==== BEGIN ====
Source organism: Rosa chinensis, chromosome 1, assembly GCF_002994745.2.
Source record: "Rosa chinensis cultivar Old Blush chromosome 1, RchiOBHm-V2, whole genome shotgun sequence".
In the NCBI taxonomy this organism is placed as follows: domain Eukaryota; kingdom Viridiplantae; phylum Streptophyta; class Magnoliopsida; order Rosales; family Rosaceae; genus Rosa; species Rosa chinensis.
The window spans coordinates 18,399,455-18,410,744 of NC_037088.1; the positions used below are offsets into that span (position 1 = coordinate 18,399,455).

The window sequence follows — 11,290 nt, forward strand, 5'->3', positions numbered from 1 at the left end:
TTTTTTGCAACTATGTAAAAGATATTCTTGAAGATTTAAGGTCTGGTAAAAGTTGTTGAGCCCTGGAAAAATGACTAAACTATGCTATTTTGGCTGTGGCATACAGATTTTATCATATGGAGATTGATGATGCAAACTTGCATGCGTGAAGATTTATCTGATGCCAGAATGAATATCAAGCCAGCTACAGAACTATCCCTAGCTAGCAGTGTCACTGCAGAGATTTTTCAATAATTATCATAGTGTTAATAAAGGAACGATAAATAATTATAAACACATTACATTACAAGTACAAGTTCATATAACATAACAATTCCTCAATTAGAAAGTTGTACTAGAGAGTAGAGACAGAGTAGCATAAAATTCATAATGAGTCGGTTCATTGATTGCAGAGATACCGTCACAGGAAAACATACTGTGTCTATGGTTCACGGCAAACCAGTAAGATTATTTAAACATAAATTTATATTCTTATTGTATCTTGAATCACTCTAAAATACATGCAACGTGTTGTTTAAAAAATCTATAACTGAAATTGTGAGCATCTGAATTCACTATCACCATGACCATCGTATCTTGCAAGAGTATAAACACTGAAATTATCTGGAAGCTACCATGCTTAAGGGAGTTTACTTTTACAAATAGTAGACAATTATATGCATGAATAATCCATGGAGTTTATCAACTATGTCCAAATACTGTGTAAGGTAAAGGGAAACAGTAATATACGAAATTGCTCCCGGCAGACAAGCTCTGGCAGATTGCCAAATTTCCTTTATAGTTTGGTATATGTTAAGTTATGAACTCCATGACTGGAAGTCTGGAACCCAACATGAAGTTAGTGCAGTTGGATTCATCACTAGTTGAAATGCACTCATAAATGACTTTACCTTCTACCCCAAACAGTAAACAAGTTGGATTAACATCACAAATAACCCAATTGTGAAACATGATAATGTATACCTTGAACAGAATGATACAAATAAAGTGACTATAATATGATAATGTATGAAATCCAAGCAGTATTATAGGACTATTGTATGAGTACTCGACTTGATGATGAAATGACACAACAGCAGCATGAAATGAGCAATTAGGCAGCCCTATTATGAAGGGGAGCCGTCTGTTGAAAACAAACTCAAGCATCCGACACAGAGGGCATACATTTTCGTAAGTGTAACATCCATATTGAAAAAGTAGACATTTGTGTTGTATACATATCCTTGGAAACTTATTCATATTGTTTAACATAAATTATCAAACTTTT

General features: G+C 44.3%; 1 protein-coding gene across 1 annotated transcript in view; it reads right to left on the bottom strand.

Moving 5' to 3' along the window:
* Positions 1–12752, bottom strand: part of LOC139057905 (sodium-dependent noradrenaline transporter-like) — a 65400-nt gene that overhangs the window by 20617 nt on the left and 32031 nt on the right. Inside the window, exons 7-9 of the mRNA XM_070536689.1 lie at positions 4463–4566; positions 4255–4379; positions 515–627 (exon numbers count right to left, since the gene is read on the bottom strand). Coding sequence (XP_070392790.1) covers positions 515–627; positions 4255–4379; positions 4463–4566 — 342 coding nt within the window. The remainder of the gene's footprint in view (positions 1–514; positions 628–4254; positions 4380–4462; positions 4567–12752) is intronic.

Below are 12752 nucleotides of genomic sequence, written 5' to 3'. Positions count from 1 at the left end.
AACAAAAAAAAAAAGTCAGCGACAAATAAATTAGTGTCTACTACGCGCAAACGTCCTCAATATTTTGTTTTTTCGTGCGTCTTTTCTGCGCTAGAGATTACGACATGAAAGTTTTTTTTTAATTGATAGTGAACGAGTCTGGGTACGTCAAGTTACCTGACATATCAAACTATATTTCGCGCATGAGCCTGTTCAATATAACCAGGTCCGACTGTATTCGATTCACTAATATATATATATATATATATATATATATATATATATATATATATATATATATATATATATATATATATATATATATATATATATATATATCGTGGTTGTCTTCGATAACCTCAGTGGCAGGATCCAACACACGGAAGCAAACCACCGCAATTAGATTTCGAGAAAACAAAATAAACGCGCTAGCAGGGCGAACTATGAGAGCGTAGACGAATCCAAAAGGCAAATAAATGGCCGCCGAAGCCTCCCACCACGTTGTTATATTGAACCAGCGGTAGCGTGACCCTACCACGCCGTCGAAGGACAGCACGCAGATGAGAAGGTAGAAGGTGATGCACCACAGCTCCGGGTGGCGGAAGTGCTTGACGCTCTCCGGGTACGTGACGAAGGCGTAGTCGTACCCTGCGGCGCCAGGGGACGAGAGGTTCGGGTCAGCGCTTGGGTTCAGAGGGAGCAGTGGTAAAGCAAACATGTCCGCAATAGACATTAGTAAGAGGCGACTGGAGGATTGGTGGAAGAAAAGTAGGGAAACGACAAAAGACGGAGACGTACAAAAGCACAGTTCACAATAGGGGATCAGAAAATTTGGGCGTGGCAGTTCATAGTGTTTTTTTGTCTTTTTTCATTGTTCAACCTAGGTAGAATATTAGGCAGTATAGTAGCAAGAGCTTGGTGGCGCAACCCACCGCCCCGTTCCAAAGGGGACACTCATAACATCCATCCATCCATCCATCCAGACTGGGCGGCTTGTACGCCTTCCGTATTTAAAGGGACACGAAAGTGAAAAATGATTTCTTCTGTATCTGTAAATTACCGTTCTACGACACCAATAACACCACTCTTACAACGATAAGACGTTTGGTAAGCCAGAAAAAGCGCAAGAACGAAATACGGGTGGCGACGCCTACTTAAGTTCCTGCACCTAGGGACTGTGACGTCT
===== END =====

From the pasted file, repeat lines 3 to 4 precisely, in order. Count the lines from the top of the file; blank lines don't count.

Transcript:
In the NCBI taxonomy this organism is placed as follows: domain Eukaryota; kingdom Viridiplantae; phylum Streptophyta; class Magnoliopsida; order Rosales; family Rosaceae; genus Rosa; species Rosa chinensis.
The window spans coordinates 18,399,455-18,410,744 of NC_037088.1; the positions used below are offsets into that span (position 1 = coordinate 18,399,455).